19 May 2022

From Courthouse to Coture: Wedding dress seigner set up business in Dowra

From Courthouse to Coture: Wedding dress seigner set up business in Dowra

Designer Margaret Coyne in her beautiful wedding dress fitting room in Dowra courthouse

The stories from Dowra Courthouse are legendary, the impressive building in the middle of the village has stood witness to some of the biggest changes in Irish history.

Built in 1932, it was used as a Garda Station and Courthouse after the partition of the country to serve along the border.
But its courtroom days are long gone and since 2014 it has served as a creative space and tourist point, a setting for exhibitions, workshops, meeting, classes and launch pad for creative businesses.

Dowra Courthouse

And now Margaret Coyne is putting Dowra and the old courthouse on the map as a centre for wedding dress couture.
Margaret who is originally from Kildare, studied fashion design and worked in the industry in Dublin before meeting her husband and moving to Dowra.
When she moved to Dowra she said, “I had no other option but to start my own business.”
She had always wanted to design wedding dresses and in 2021 she rented the creative space in Dowra Courthouse. But all her big plans were put on hold due to Covid. Some of her clients have had their weddings cancelled four times due to Covid restrictions.

Now Margaret is delighted to have weddings back and beautiful brides at her door. She creates “couture” wedding dresses, which means they are designed specifically for the client based on her body shape, design, theme materials and budget.
She also creates stunning Mother of the Bride outfits and headpieces.

Margaret cutting material in her studio - Margaret was a finalist in 2022 Wedding Online Awards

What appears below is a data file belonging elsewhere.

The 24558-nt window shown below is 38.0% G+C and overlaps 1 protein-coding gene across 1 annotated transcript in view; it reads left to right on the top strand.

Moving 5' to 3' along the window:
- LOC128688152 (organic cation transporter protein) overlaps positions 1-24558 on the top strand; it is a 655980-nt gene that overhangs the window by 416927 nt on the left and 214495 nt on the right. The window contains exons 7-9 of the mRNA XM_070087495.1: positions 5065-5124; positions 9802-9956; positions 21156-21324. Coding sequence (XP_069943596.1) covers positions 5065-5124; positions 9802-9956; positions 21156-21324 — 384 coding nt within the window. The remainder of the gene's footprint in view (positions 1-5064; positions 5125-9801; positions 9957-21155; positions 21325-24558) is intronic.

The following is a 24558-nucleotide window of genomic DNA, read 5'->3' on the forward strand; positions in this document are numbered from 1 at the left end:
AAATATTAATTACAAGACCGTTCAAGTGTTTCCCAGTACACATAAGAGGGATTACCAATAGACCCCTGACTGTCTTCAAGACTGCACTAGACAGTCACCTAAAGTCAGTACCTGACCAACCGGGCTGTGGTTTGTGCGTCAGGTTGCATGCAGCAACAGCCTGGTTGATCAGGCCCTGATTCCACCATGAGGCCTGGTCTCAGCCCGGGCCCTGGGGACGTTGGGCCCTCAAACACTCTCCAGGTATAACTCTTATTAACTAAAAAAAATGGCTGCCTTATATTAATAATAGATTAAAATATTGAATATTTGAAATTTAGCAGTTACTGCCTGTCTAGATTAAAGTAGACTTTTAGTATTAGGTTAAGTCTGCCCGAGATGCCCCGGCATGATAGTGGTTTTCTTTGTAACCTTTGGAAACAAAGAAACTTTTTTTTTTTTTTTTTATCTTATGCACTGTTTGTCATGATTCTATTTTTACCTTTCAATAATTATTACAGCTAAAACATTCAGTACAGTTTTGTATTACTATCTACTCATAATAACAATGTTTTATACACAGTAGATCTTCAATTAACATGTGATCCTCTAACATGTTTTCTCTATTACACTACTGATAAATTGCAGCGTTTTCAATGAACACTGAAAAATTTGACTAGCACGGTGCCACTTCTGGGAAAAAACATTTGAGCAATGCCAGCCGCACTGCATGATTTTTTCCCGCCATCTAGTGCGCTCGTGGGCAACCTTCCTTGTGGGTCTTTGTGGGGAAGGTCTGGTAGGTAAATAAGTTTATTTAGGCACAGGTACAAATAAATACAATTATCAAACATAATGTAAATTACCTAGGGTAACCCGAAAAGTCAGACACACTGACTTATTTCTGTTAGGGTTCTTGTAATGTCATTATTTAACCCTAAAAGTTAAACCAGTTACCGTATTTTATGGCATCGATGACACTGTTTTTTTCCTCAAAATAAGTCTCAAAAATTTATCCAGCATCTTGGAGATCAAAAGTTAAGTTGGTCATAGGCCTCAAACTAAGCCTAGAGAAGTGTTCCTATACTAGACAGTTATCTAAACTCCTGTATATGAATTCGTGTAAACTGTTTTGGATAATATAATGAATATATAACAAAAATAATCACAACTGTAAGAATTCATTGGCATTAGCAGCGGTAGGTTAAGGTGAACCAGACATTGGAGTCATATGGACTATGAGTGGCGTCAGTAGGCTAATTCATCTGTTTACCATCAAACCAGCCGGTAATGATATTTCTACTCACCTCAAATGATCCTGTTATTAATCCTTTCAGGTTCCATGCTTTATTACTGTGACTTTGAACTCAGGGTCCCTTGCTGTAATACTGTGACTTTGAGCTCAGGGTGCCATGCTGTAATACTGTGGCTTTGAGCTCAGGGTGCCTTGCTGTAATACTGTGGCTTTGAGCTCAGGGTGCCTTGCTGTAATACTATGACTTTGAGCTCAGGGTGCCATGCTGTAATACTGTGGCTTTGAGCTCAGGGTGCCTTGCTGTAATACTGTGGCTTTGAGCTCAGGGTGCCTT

Guiding us through the process, Margaret explains at the first meeting with the bride they discuss the look she wants, the theme of the wedding, the fit, the style, the material and most importantly the budget.
The bride is carefully fitted and for the next appointment a cotton toil is created to fit the measurements, the bride gets a better idea of the style and Margaret can tweak the design before she starts using the expensive material for the finished product.

Margaret explains that the bride needs to attend around 4-5 fittings and at least fours months is needed to bring the dress from design concept to finished product - which is much shorter than most bridal boutiques offer for dress turn arounds.
“The finished product is a unique, custom made wedding dress,” Margaret reveals, adding “no one will have same dress, the same embellishments, it is a one off.”
Margaret is a one woman show and she said it is a lot of work, but she only takes on as many clients as she can possibly work and this gives the client “my full attention.”

Her clients come from all different backgrounds, many come with an idea of what they want, while most come with an idea of what they don’t want!
Margaret acknowledges that while some girls dream of trying on wedding dresses, others find it overwhelming. “Many women just don't know where to start,” she says adding that most of us are not used to wearing ballgowns or slinky figure hugging gowns.

While Dowra might not be the most obvious choice for couture fashion, Margaret is attracting customers from all over the country. She currently has brides travelling from Cork and Wicklow.
“I’m not looking for customers off the street,” Margaret comments. She loves the building which also supports Jim Fee Ceramics and Sopa hand made soaps. She paid tribute to the centre coordinator Patricia O'Rourke who she said is so helpful everyday.

Margaret hopes her business can be part of the revival of Dowra Village.
You can get more information on, Facebook and Instagram.

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